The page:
It is horrible making the jump from a 'normal' diet to gluten free. It can be more expensive, but doesn't have to be!
The problem is that the foods you think of as nice, or a treat, or junk, are far more likely to contain gluten than anything else, mainly because flour and grains generally are cheap fillers... What you need to start eating are basic foods like meats, cheese, potatoes, dairy, rice, veg and fruit. Processed foods are a nightmare - the ingredients list is tiny and complex!!
I eat GF easily now I'm use to it. I cook nearly every meal (you might as well learn as you go, you'll be glad you did), and buy the odd GF ready-made food as a treat.
GF packaged food varies hugely. Stay away from the awful muck the dieticians give you vouchers for, most of it is horrible! The things I buy again and again are supermarket GF pasta, etc. The better the supermarket, the better the quality and taste, I've found. Waitrose are great at GF and their prices stack up very well against any other GF brand. They make treat type things like cherry bakewells, muffins, crumpets etc very well. The other really good make is DS, their pasta, pitta breads, crumpets etc are the best I've found.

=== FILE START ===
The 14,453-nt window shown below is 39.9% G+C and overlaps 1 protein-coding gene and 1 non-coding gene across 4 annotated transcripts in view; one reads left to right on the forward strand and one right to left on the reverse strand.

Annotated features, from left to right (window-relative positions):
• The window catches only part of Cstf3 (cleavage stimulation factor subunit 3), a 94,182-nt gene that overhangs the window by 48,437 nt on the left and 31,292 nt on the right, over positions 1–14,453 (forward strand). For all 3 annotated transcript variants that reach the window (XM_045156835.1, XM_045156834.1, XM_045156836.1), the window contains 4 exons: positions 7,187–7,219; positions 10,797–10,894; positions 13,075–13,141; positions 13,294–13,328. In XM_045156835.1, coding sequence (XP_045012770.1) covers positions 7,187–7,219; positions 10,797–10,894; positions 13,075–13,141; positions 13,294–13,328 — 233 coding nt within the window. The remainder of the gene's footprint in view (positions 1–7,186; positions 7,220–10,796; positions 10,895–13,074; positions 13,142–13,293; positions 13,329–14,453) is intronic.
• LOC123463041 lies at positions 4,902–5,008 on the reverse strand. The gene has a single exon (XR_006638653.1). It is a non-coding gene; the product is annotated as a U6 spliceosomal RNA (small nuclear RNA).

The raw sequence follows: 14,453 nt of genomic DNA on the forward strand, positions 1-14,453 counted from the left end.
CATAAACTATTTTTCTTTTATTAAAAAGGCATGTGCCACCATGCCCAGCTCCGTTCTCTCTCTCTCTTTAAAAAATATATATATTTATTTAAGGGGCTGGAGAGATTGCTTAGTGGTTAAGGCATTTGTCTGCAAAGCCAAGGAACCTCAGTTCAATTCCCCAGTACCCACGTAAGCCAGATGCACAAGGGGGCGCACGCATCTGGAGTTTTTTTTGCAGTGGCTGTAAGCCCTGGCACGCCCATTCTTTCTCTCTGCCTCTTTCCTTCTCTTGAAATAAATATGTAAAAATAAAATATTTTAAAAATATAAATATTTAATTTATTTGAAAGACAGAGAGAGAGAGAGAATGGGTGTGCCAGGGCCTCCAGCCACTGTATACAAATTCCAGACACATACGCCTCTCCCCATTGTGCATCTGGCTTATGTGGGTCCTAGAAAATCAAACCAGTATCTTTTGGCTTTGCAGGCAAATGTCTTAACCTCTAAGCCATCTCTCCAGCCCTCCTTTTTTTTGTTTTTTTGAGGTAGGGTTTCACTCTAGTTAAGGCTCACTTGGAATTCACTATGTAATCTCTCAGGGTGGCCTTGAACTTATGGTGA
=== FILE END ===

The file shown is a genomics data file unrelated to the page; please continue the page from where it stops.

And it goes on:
Just make sensible swaps in your diet - forget bread and get over the loss thing. It's a waste of time and energy pining after stuff that makes you ill. GF pittas work really well, and make a good pizza base too!
An important point is that there's no point AT ALL in making the change if your kitchen is contaminated with gluten everywhere. You must keep your storage area, work surface, pots and pans, etc scrupulously clean if there's gluten around. Use a separate cupboard, chopping board, grillpan, etc. Never use the same toaster as a gluten-lover!
It's soooooo worth it. This all seems hard work, but you get used to it quickly, and you'll feel better. Strangely, I'm spending LESS now because I'm not buying processed food, and my kids are healthier for it.